Enjoy the High Seas — Gluten-Free — on the Disney Wonder Cruise Ship
Disney Wonder Cruise Ship
|Location:||Cruises throughout the World|
|Vacation Type:||Family vacation|
|Date Visited:||October 2007 (Various)|
|Review Posted:||April 2008|
Our experience began last Spring when we booked our reservation on the Disney Wonder cruise ship (disneycruise.com or call 1-800-370-0097). The agent assured us that they receive requests for gluten-free foods on almost every cruise, so they are well equipped to provide an enjoyable dining experience. A note was made on our reservation, and we were told we'd "meet with a chef after we board." So when we boarded the ship on a Sunday afternoon in Port Canaveral, Florida, I was expecting a formal meeting, with an Executive Chef walking us through the food choices for the trip. That's not what happened, but our experience was quite good, nonetheless.
After boarding, I was able to have an assistant chef walk me through the initial lunch buffet available at Parrot Cay to show me what our 4-year-old son could safely eat. He seemed knowledgeable and confident in his assessment of the foods, again stating that they receive gluten-free requests regularly. He even offered to bring me some tomatoes direct from the kitchen, because he was a bit concerned about cross-contamination from utensils at the salad bar. Then, I had the good fortune to meet with Brenton, the English pastry chef, to assess the dessert choices. After assuring me my son could eat the white chocolate mousse parfait, he also asked if we'd like him to make a special gluten-free chocolate cake for the next evening. Since our group consisted of 15 extended family members, I said we'd gladly take him up on his offer and ALL enjoy the cake!
I was again reassured at dinner that evening at Animator’s Palette when I learned that our server was already aware of our special dietary requests. Lisa Picket, an 8-year veteran of the ship and currently the Restaurant Manager/Head Server, also came over to our table to introduce herself and assure us she would be happy to help us tailor the dinner menu to our needs. And, even though passengers are rotated to a different restaurant each evening, we did not need to explain the situation again and again, since your servers accompany you at dinner throughout the cruise.
The food was excellent quality, with a range of meat, fish, and vegetarian options at each dinner. They even brought out gluten-free rolls for our son each night. (They were especially good the first night, served warm, but we got the feeling that they weren't as fresh as the week wore on. Some variety in the gluten-free bread selection would have been nice, as well, but to be honest, he probably could have done without the bread entirely given the quantity of other foods at dinnertime!)
Breakfasts and lunches were a bit more challenging than dinner, since we typically had to ask for a manager or chef upon arriving to each meal. Sometimes finding the right person could take a while. For us, those meals were also often buffet-style, although table service was always an option in at least one of the ship's dining rooms. We were able to choose cheese, fruit, eggs and bacon for our son from the breakfast buffets, and two mornings we requested gluten-free pancakes (although they left much to be desired — I wish more chefs would try the range of great gluten-free mixes like Pamela's available now. I always get the feeling like they're trying to do things from scratch, when there already are some simple, DELICIOUS mixes that would be better just to keep on hand.)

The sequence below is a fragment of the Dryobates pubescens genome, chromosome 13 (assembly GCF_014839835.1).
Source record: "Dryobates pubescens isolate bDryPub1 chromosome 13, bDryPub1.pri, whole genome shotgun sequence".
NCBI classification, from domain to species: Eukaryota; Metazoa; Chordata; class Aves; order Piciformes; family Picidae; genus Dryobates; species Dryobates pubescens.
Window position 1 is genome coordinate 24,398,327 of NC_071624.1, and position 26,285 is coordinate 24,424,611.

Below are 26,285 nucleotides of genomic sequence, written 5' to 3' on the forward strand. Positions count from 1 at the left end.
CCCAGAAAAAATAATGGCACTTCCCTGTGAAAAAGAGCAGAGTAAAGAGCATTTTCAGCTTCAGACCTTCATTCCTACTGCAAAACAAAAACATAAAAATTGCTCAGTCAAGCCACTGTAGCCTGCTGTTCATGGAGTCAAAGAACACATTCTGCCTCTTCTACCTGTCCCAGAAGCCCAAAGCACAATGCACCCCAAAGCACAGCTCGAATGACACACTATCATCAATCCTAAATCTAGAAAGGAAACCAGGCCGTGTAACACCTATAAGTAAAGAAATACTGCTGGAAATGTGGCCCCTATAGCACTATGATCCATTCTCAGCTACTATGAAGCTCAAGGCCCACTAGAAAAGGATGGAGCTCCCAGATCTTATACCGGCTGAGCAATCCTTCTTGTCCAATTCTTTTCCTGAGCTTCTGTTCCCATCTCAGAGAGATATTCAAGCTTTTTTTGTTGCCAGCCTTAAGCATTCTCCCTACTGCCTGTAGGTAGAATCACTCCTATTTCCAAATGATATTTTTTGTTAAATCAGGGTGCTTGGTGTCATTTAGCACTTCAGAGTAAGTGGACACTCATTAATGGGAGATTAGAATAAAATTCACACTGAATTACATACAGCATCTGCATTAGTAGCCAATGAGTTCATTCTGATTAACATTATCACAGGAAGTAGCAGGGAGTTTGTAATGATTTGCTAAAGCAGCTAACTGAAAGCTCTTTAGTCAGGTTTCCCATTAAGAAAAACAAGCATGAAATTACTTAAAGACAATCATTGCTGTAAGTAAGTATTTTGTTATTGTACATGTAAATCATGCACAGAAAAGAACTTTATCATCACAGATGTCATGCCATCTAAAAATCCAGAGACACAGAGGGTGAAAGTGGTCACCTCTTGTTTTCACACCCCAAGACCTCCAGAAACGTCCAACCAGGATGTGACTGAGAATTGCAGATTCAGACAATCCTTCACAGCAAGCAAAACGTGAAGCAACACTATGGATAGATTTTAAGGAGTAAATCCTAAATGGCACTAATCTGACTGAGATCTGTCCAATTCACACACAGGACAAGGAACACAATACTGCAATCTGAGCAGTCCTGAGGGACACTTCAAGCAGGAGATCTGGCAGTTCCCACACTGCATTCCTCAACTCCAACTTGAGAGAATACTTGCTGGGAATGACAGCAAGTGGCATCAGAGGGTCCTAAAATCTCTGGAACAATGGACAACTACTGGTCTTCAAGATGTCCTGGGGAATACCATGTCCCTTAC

Other gluten-free items typically stocked onboard include gluten-free pasta (which the chef used to make a top-notch mac-and-cheese for my son one day for lunch) and gluten-free pizza (again, not as good as some we've had, but my son ate it nonetheless). If an item on the menu is not gluten-free, the chef will make it gluten-free if at all possible. It seemed that neither a 4-year old nor 40-year-old following a gluten-free diet would have any problems finding delicious options at every meal on the Disney Wonder or Disney Magic cruise ships.
The only downside to the experience — and the one thing I'd recommend the Disney cruise ships do is to compile a list of some basic foods on the ship that are — and aren't -- gluten-free, and make it available to passengers BEFORE the trip — or at the very least, when they board. By this, I mean a list of things like hamburgers and hotdogs from the grill, deli meats at the buffets, soft-serve ice cream that is available almost all day long on deck, ingredients in the smoothies at the bar, and ice cream bars and puddings on the kids dessert menus. Disney World has lists for each of their parks, and it makes things so much easier when you are planning meals and snacks — and don't want to chase down a chef just to find out if you can have something like ice cream. Too much valuable vacation time was spent getting answers to questions that could have been easily documented to also save staff from having to answer the same questions week after week.
All told, however, we had high expectations for our Disney cruise, based on a wonderful experience at Disney World 18 months before, and those high expectations were met. Disney really does seem to set the standard for families with special dietary needs.
You can order a free Disney Cruise planning kit (along with a free DVD) or view their e-Brochure on disneycruise.com
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